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Phase I of Well Project Completed

Posted by on Sep 17th, 2015 and filed under News. You can follow any responses to this entry through the RSS 2.0. You can skip to the end and leave a response. Pinging is currently not allowed.

By Mary O’KEEFE

Anyone who has tried to find parking or traveled near La Crescenta and Honolulu avenues lately knows that Crescenta Valley Water District has been busy with construction in the area. Streets and lanes have been closed, parking was been disrupted and workers were seemingly everywhere as work was done on the former site of the Rockhaven Sanitarium.

But CVWD has completed the first phase of the construction of the Rockhaven well.

“We have completed the pipeline [that will take the water] from the well site to our operation facility on Glenwood [Avenue],” said David Gould, CVWD district engineer. “Now we will [begin construction] on the pump and the building.”

The construction began in August when crews laid the pipeline that will take the water from a well in the lot just west of Rockhaven Sanitarium in the 2700 block of Honolulu Avenue. The well will provide local water, which reduces the amount of water CVWD imports from the Metropolitan Water District.

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“When we import less water it helps us during our drought,” Gould said. “It will provide water to residents within the CVWD [area].”

There have been concerns raised about the well water’s chemical make-up.

“We have tested the water and the results show [it to have] a high nitrate level,” Gould said. He added that a high nitrate level is nothing unusual for the Crescenta Valley area due to the old septic system. The water would be dangerous to consume straight from the well; however, CVWD treats the water, reducing the nitrates to a safe level.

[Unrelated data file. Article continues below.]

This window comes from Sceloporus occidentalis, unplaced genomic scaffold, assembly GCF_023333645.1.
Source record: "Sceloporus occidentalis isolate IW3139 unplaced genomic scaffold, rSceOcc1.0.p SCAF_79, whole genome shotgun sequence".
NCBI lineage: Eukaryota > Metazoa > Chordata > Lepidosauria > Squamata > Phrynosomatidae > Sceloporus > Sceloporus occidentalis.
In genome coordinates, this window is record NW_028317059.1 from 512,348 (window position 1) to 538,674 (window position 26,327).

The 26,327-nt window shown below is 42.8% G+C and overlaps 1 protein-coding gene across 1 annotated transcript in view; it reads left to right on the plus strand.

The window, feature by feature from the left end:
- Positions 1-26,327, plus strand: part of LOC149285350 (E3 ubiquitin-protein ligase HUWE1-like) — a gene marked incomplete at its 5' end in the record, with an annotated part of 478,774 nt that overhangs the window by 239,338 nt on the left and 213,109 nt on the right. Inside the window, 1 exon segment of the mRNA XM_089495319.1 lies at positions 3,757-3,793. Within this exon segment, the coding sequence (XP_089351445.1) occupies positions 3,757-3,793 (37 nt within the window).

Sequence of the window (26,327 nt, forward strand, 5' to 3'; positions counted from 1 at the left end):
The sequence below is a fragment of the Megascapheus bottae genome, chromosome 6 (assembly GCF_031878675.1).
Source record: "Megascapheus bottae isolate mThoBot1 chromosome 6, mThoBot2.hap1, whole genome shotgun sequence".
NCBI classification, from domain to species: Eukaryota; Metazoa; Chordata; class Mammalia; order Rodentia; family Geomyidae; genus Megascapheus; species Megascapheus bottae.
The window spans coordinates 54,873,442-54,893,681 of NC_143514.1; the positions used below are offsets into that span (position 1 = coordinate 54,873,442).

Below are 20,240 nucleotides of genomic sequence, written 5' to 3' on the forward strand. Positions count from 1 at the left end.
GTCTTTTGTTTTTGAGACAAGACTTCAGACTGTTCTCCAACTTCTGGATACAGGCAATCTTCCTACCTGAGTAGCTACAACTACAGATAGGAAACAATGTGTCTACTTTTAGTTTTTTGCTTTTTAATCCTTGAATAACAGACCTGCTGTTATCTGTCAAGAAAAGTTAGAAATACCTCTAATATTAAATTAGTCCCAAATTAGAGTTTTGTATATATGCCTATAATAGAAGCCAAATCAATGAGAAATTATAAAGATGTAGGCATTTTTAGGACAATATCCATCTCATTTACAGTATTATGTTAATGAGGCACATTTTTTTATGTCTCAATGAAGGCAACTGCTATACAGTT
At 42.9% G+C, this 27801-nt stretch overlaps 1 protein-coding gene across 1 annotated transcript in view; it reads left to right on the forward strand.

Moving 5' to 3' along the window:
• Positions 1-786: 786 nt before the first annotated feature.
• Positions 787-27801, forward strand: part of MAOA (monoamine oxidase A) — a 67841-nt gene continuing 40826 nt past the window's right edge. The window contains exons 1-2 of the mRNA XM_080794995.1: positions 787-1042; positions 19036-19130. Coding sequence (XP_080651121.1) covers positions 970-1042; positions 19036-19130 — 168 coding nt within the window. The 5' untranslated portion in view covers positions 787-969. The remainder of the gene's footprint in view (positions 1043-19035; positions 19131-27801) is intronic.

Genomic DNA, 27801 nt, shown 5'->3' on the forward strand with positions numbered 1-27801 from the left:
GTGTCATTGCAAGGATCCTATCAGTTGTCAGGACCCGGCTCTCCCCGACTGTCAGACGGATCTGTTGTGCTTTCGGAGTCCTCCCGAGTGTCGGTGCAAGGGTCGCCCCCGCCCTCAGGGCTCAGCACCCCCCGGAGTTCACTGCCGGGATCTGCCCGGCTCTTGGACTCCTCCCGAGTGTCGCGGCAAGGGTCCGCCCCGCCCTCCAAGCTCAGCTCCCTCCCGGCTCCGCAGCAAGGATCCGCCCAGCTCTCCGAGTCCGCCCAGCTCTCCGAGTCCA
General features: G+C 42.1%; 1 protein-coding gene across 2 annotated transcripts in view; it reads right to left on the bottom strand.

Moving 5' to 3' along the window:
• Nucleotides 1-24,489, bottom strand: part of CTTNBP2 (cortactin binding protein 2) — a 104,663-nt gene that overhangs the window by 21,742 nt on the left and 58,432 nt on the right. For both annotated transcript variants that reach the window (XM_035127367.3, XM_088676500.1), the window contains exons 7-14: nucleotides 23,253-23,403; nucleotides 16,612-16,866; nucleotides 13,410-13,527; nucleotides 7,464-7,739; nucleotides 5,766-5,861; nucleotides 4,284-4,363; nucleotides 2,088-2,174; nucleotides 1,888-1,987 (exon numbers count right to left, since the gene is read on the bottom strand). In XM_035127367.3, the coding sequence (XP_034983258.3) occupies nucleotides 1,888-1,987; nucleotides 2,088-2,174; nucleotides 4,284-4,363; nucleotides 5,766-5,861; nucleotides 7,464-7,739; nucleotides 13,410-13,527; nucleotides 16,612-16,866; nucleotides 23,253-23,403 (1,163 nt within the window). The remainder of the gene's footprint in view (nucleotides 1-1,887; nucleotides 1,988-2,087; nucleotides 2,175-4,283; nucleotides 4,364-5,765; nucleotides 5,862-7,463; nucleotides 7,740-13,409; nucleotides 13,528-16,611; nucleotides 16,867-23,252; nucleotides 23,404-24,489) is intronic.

Because Rockhaven was a sanitarium that provided some medical care another concern raised was of medical waste. But Gould said medical contamination is found in the top ten feet of soil whereas the well is at 185 feet.

“It doesn’t affect us,” Gould said.

CVWD does test for all contaminates according to the Dept. of Public Health guidelines.

“There is [always] a potential for [contamination], but we found no evidence of medical waste [in the ground] or in the water, ” Gould said.

The construction is expected to be completed in November of this year. The completed pipeline will take the water from the Rockhaven well under Hermosa Avenue, down La Crescenta Avenue to Sycamore Avenue and connect to the nitrate removal facility.

The construction is being financed under the Safe Drinking Water, Water Quality and Supply, Food Control, River and Costal Protection Bond Act of 2006, Prop. 84.

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